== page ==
(d)  Paid rent by cash     :   :  Rs. 500

Solution



Illustration 4

Selvi is a dealer in furniture. Show the accounting equation for the following transactions.

(i)  Started business with cash                    Rs. 1,00,000        

(ii)  Deposited cash into bank                     Rs. 60,000 

(iii)  Borrowed loan from bank                            Rs. 25,000 

(iv)  Bought goods and paid by cheque                Rs. 10,000 

(v)  Cash withdrawn for personal use                  Rs. 5,000   

(vi)  Cash withdrawn from bank for office use     Rs. 3,000   

Solution



Illustration 5

Show the effect of following business transactions on the accounting equation.

(i)  Anbu started business with cash Rs. 20,000; goods Rs. 12,000 and machine         Rs. 8,000

(ii)  Purchased goods from Ramani on credit                 Rs. 7,000

(iii)  Payment made to Ramani in full settlement           Rs. 6,900

(iv)  Sold goods to Rajan on credit costing Rs. 5,400 for                 Rs. 6,000             

Received from Rajan Rs. 5,800 in full settlement of his account

(vi)  Wages outstanding                                                 Rs. 400

Solution




Illustration 6

Veena is a dealer in textiles. On January 1, 2018, her business showed the following balances: Cash in hand: Rs. 20,000; Bank balance: Rs. 70,000; Stock: Rs. 15,000. Following are the transactions made during January 2018. Show the effect of the transactions on accounting equation.

(a) Purchased goods (readymade shirts) on credit from Subbu         Rs. 20,000                                       

(b) Goods returned to Subbu and no cash is received    Rs. 5,000                                              

(c) Goods (shirts) costing Rs. 1,600 was sold to Janani on credit     Rs. 2,000                                         

(d) Janani returned 1 shirt of sales value    Rs. 500                                                      

(e) Janani deposited the money due in cash deposit machine in a bank      Rs. 1,500                                          

(f) Insurance on building paid through net banking       Rs. 1,000                                              

(g) Of the insurance paid, prepaid during the year is     Rs. 100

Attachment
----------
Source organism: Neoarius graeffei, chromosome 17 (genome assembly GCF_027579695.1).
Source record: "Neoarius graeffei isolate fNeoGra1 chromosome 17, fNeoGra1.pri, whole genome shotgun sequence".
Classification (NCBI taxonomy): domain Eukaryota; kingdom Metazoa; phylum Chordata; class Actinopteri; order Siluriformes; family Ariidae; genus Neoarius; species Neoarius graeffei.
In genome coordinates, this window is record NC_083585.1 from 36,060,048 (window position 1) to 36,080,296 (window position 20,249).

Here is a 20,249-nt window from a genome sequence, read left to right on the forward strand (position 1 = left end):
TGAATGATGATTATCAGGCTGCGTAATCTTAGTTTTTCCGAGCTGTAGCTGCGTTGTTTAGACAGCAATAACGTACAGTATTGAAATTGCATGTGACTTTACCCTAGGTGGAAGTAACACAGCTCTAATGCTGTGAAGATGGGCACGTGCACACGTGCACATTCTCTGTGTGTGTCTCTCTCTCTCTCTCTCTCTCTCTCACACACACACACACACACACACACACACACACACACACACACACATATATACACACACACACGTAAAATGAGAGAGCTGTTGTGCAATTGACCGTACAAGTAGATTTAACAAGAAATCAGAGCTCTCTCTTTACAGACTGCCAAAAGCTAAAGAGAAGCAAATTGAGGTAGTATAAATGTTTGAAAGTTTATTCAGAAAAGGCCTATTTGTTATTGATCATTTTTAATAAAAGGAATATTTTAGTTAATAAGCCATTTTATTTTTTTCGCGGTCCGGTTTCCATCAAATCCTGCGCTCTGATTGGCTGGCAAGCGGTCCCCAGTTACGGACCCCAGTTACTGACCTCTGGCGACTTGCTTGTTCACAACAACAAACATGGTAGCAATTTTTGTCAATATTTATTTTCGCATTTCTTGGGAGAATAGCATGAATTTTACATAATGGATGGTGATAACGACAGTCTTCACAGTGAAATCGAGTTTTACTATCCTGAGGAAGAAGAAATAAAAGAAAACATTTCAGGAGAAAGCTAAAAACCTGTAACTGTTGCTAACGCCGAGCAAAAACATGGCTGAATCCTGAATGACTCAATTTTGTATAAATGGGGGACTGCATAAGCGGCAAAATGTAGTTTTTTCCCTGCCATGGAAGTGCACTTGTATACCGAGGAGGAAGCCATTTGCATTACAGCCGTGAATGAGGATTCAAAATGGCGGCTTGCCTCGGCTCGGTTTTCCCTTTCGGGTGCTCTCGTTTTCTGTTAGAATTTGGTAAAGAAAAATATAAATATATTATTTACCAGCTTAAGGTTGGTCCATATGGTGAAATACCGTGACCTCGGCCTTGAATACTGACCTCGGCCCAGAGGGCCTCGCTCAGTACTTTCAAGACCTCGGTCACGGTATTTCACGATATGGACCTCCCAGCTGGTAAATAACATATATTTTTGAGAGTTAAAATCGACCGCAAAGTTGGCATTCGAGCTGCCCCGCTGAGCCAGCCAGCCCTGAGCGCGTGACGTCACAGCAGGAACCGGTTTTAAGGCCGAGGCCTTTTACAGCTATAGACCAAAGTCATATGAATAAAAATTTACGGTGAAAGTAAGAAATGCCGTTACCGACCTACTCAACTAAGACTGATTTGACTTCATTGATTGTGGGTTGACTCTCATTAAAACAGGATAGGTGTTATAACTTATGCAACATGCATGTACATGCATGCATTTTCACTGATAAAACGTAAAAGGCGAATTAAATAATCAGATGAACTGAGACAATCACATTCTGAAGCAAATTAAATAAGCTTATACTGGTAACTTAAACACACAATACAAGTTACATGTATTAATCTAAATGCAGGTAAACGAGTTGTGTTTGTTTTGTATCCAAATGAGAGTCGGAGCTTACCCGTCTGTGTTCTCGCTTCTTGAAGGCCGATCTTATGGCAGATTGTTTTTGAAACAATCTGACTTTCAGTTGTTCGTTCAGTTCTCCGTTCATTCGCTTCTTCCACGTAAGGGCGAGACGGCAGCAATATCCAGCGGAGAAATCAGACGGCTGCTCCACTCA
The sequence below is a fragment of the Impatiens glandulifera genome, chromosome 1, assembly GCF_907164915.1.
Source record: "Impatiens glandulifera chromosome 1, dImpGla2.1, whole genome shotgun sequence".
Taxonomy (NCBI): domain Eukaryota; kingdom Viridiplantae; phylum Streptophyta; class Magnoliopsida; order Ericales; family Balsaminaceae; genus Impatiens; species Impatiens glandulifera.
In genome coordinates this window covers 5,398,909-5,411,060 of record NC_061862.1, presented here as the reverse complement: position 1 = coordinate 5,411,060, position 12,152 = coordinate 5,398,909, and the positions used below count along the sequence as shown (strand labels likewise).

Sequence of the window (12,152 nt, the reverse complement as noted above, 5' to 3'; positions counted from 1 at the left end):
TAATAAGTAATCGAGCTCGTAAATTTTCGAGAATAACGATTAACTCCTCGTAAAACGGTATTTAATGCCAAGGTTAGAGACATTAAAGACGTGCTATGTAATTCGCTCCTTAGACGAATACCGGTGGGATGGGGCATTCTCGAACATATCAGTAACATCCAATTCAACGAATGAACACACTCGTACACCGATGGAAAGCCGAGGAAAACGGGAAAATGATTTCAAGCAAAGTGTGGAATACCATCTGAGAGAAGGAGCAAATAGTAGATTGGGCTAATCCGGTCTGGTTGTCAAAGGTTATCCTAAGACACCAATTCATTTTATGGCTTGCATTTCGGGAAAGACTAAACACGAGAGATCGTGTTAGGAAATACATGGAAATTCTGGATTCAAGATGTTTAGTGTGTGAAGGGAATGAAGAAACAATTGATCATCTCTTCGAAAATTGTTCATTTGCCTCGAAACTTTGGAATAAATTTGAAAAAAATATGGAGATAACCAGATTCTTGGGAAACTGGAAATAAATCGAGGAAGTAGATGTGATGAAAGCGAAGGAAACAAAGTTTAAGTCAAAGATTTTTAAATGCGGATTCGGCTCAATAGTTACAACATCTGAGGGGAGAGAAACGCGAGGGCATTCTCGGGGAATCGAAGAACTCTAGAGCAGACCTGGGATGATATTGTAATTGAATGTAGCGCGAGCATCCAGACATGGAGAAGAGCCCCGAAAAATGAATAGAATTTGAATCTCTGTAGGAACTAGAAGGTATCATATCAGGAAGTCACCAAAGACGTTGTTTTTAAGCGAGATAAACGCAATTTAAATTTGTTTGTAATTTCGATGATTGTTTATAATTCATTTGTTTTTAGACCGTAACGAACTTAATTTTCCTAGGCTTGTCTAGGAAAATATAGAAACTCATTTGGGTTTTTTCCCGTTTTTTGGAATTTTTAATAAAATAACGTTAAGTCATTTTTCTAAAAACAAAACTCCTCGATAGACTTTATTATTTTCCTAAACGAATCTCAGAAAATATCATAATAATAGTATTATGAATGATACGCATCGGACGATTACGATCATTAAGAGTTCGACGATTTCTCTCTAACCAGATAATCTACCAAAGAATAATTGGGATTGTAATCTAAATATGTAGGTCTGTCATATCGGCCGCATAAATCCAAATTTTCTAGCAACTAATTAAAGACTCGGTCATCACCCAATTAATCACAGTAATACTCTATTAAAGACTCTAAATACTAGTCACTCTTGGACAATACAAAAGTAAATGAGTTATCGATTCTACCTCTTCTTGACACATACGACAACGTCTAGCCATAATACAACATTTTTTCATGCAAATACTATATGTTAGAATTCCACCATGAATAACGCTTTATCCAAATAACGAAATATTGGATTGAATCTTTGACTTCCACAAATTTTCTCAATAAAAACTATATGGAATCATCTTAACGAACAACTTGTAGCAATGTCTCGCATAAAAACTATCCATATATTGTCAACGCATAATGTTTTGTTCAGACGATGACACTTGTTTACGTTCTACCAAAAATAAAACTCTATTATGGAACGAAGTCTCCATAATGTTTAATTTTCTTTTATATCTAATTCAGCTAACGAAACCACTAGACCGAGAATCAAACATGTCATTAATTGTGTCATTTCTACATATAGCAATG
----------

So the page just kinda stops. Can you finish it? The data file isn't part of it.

Solution


 

2. Traditional approach

Under this approach, the two fold aspects (debit and credit) in each transaction are recorded in the journal by following double entry system. For the purpose of recording the transactions, accounts are classified into personal and impersonal accounts.

1. Classification of accounts:

Under double entry system of book keeping, for the purpose of recording the various financial transactions, the accounts are classified as personal accounts and impersonal accounts.



i. Personal account: Account relating to persons is called personal account. The personal account may be natural, artificial or representative personal account.

·        Natural person’s account: Natural person means human beings. Example: Vinoth account, Malini account.

·        Artificial person’s account: Artificial person refers to the persons other than human beings recognised by law as persons. They include business concerns, charitable institutions, etc. Example: BHEL account, Bank account.

·        Representative personal accounts: These are the accounts which represent personsnatural or artificial or a group of persons. Example: Outstanding salaries account, Prepaid rent account. When expenses are outstanding, it is payable to a person. Hence, it represents a person.

ii. Impersonal accounts: All accounts which do not affect persons are called impersonal accounts. These are further classified into a) Real accounts and b) Nominal accounts.

a. Real account: All accounts relating to tangible and intangible properties and possessions are called real accounts.

·        Tangible real accounts: These include accounts of properties and possessions which can be seen and touched. These have physical existence. Example: Plant, Machinery, Building, Furniture, Stock.

·        Intangible real accounts: These include accounts of properties and possessions which can not be seen and touched. These do not have physical existence. Example: Goodwill, Patents, Copy rights.

b. Nominal account: The accounts relating to expenses, losses, revenues and gains are called nominal accounts. Example: Salaries, wages, rental income, interest income, etc. These are temporary accounts and are transferred to Trading and Profit and Loss account depending on whether these are direct or indirect respectively.



 

Tags : Books of Prime Entry | Accountancy , 11th Accountancy : Books of Prime Entry
Study Material, Lecturing Notes, Assignment, Reference, Wiki description explanation, brief detail
11th Accountancy : Books of Prime Entry : Approaches of recording transactions | Books of Prime Entry | Accountancy


Privacy Policy, Terms and Conditions, DMCA Policy and Compliant

Copyright © 2018-2023 BrainKart.com; All Rights Reserved. Developed by Therithal info, Chennai.